Thursday, January 14, 2010

Re: Yesterday

There was a lot of interesting discussion here and at Joe Posnanski's blog about Mark McGwire and A-Rod yesterday and since I was away from my computer for the better part of it, I wanted to address a couple of things before we move on.

First, thanks to Joe for responding my post. He's truly one of the good guys - humble and self-effacing in an business whose most successful participants are usually sorely lacking in both traits. There aren't very many writers who would take the time to answer criticism like that and do so with without taking it personally. People say "agree to disagree" often, but it's not easy to concede a point. Especially to someone you don't know over the internet.

While both Craig and Joe used the term "double standard" as a way to describe the difference between Joe's reaction to the two interviews, that was a length I purposely didn't go to in the post. I made sure to mention that I was taking him out of context before I compared the two quotes. Like commenter NaOH, I don't think it makes him hypocritical or duplicitous to have somewhat contradictory reactions to two things I thought were fairly similar. Joe thought they were quite different, which is totally understandable.

Life isn't neat and tidy. There is a whole lot of gray area, particularly when it comes to steroids in sports. People are distributed throughout the continuum in their opinions about how much PEDs help players and how much using them is a violation of the game. And each individual player carries their own set of circumstances. These issues all operate on sliding scales, not on/off switches.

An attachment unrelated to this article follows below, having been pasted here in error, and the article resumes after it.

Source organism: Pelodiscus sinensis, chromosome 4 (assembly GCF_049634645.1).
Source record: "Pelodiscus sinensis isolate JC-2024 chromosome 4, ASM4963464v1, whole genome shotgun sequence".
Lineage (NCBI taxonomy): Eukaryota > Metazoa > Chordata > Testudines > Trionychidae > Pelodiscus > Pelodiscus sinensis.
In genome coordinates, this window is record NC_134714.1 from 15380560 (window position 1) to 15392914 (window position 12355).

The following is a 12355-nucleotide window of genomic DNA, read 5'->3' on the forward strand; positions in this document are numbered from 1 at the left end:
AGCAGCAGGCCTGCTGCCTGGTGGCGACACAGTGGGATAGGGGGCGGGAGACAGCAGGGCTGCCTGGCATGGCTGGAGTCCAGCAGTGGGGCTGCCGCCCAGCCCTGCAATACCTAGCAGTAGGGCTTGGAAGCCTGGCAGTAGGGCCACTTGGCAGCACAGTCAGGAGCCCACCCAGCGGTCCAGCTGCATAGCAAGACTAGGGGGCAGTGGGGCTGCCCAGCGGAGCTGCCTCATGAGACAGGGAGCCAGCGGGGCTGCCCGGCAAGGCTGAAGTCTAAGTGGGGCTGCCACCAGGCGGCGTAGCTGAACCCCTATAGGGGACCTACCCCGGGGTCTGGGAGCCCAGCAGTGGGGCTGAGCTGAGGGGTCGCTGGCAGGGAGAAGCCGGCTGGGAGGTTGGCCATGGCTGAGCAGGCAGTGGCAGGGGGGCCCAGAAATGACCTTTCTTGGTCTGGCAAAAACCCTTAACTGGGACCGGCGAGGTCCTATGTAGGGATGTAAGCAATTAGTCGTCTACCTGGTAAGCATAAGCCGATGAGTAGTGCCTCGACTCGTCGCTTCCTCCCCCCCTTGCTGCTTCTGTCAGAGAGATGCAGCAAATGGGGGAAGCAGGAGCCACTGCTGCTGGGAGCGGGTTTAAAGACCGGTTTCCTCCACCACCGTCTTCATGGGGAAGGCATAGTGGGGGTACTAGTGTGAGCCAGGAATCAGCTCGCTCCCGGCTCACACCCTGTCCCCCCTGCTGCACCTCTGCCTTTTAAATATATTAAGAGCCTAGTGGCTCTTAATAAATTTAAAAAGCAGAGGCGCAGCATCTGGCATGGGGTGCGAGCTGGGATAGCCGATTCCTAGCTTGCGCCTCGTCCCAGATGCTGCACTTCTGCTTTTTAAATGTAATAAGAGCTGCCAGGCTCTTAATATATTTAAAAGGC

As writers, we try hard to make points and gravitate towards unequivocal terms in doing so. Readers don't want to waste their time reading wishy-washy opinions and writers don't generally waste their time typing up their thoughts on issues that they don't feel strongly about. As a result, there are bound to be any number of contradictions in a person's body of work over the course of time. If anyone cared enough to rummage through my archives, I'm sure there would be plenty of them there as well.

Consistency is largely overrated. The world is in a constant state of flux and while it's popular for politicians to rip each other for waffling, I think we are all better off trying looking at each situation as inherently different instead of assuming everything fits into the same rubric.


  1. After a political or philosphical discussion at the dinner table, my dad would often sum up by smiling and saying "I feel very strongly both ways." He taught us to tolerate ambiguity and to look beyond trivial differences. Nice to see that happening in this little imbroglio.